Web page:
NEW ORLEANS — Kansas and Villanova waged a memorable 3-point shooting contest at the Final Four, one of them racing out to a big lead in the opening minutes and the other spending the rest of the night trying in vain to catch up.
Probably sounds a little familiar.
But in a rematch of a rout by the Wildcats four years ago in San Antonio, it was the Jayhawks joyously walking off the court at the final buzzer Saturday night. David McCormack muscled his way for 25 points, Ochai Agbaji was nearly perfect from the field and finished with 21, and the lone No. 1 seed to reach the national semifinals rolled to an 81-65 victory.
“This is what we were planning to do that season,” said Agbaji, who was 6 of 7 from beyond the arc in Saturday night’s shootout. “Everyone that was on that team, this is for them and they know it just as much as us.”
Now, the Jayhawks (33-6) hope to follow a familiar pattern against Duke or North Carolina on Monday night. The last three times the Jayhawks and Wildcats have met in the tournament, the winner has gone on to win it all.
“You come to Kansas for big games,” said Christian Braun, who also had 10 points, “but you don’t come to Kansas to play in the Elite Eight. You don’t come to Kansas to play in the Final Four. You come to play for a national championship.”
Playing without injured guard Justin Moore, Villanova (31-7) watched as Kansas scored the game’s first 10 points and eventually built a 19-point cushion. And despite big nights from Collin Gillespie, Brandon Slater and Jermaine Samuels, the short-handed and undersized Wildcats never made it all the way back.
Gillespie, playing in his 156th and final game for the Wildcats, hit five 3-pointers and finished with 17 points, while Slater hit four 3s and had 16 points. Samuels finished with 13 points in the final game of his career.
“They played great. They were well-prepared. They really executed,” Villanova coach Jay Wright said. “We did a lot of things wrong, but we want to make sure they get the credit they deserve. They played a great game.”
Each team finished with 13 3-pointers, and the 26 made shots from beyond the arc set a record for a Final Four game, topping the 25 that the same two teams made in 2018 at the Alamodome.
Unlike that night, though, it was the Jayhawks who pounced on Villanova at the start, trying to run ragged a team whose depth problems were only compounded by the loss of Moore, who tore his Achilles tendon in the regional finals.
The Jayhawks applied pressure the moment Villanova inbounded the ball. They unleashed traps in half-court, something they rarely did in the regular season. And they twice picked the pocket of Gillespie, a two-time Big East player of the year, leading to easy baskets and a 10-0 lead before some of the 70,000-plus fans had even found their seats.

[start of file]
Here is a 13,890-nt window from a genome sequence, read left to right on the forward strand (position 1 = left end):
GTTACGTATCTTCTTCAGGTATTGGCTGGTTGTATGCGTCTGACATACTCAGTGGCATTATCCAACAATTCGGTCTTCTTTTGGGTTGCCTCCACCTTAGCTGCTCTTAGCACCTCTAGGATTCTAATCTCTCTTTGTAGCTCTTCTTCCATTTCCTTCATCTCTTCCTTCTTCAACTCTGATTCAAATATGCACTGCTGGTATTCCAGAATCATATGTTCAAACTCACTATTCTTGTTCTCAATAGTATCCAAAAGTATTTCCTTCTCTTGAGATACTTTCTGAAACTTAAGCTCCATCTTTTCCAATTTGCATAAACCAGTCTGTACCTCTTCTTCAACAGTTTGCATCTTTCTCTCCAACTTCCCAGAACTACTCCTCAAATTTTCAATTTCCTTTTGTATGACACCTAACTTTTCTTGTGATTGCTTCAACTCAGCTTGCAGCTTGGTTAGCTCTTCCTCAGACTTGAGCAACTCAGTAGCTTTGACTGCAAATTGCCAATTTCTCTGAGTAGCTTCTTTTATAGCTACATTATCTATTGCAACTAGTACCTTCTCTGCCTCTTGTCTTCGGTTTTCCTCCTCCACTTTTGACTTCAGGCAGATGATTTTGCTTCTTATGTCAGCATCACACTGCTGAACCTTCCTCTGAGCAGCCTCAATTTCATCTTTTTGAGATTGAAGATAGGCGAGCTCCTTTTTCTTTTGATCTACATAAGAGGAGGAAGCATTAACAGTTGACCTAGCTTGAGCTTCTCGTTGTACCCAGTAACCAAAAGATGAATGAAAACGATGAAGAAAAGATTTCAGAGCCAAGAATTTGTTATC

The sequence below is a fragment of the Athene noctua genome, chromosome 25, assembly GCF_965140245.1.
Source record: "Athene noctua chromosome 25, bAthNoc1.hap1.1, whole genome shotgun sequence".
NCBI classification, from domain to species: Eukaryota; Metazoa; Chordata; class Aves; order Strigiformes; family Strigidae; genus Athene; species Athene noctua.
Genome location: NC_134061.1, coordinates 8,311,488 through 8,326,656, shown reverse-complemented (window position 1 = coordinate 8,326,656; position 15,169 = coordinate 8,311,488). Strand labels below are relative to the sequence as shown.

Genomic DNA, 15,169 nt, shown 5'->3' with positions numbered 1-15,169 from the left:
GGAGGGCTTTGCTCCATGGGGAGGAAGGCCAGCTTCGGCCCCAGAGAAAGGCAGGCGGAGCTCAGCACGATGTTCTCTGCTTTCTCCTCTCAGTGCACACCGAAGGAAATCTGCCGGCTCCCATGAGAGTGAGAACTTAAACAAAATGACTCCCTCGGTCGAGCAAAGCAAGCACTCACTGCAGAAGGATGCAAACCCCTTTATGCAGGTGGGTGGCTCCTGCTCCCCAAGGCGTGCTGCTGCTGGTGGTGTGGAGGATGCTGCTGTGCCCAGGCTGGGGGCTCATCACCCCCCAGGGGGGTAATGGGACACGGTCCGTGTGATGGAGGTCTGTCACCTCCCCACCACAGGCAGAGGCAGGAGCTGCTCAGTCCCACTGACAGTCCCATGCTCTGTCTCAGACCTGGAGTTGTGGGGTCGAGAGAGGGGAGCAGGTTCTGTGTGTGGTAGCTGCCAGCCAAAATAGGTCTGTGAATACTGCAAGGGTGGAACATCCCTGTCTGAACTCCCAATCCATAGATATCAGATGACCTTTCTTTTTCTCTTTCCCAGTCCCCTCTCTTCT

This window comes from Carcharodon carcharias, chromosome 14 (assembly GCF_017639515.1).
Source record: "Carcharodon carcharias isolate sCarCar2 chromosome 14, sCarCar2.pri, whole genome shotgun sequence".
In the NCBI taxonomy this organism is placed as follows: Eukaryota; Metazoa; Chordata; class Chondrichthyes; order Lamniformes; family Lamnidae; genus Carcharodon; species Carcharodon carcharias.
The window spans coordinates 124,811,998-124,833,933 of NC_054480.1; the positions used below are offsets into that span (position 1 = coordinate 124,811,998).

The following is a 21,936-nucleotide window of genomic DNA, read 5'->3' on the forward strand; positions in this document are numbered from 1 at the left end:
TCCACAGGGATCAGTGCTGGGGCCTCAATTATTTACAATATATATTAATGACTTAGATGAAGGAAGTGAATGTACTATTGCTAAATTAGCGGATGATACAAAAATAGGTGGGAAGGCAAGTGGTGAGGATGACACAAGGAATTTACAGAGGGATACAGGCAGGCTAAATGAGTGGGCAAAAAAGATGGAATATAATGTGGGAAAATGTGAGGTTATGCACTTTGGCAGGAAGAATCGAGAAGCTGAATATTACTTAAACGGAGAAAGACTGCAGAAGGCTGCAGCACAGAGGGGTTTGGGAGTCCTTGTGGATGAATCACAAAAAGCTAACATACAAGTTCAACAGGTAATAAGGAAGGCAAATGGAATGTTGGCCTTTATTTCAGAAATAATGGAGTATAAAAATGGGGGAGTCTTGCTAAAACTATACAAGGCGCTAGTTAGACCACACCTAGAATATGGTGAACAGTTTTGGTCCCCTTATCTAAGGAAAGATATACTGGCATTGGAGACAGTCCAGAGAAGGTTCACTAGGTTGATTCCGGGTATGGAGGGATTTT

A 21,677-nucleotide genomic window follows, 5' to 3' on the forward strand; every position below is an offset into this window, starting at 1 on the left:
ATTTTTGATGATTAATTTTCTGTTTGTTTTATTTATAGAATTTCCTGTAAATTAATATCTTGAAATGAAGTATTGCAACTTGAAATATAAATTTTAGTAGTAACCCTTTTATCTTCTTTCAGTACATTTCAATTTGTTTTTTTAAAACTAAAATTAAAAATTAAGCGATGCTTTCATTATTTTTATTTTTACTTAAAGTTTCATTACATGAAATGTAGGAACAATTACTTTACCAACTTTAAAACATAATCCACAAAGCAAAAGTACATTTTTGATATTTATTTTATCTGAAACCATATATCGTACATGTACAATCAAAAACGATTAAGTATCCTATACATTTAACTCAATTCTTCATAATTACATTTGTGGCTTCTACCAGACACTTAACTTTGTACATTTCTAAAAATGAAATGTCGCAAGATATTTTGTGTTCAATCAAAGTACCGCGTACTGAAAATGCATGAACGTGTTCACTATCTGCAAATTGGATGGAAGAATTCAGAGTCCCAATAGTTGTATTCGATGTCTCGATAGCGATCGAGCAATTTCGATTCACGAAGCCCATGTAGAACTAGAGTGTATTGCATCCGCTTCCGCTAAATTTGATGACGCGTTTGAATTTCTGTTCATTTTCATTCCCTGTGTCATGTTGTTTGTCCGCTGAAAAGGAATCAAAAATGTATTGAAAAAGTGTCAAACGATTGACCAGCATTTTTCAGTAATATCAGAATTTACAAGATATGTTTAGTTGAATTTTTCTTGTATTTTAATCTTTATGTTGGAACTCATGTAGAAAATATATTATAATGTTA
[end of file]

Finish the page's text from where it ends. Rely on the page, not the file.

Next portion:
“We got off to such a great start in large part because of how we shot the ball,” Kansas coach Bill Self said.
Whenever Agbaji, the Big 12 player of the year, wasn’t enjoying the soft rims of the Superdome to knock down 3s, the 6-foot-10, 250-pound McCormack was having his way with the undersized Wildcats in the paint.
The Jayhawks’ lead soon stretched to 15 midway through the first half before Jay Wright finally called timeout.
His counterpart could probably relate: In a game that Self has been loath to re-watch, the Wildcats raced to a 22-4 lead out of the gates four years ago and cruised to a Final Four blowout en route to their third national title.
“This is legit revenge for 2018,” tweeted the Mavericks’ Jalen Brunson, who had a big role for Villanova that night.
Daniels and Gillespie did everything they could to rewrite the finish.
Daniels, the New Orleans native who began his career down the road at Tulane, kept making hustle plays around the basket, and Gillespie, the blue-collar kid from Philadelphia, was able to knock down a couple of contested 3s.
The Jayhawks still led 50-34 early in the second half when Wright went to a smaller lineup and ramped up the pressure on defense. The result was three consecutive turnovers, and quick 3-pointers by Slater and Antoine – the seldom-used guard who absorbed many of Moore’s minutes – that allowed Villanova to trim the lead to single digits.
McCormack finally made them pay for going small with a rim-rattling dunk with 10:25 to play.
The Wildcats had one last run in them, getting a three-point play from Samuels to close within 64-58 with just over 6 minutes left. But McCormack once more answered for Kansas and Braun followed his own bucket with a deep fadeaway 3 as the shot-clock expired, giving the Jayhawks plenty of breathing room down the stretch.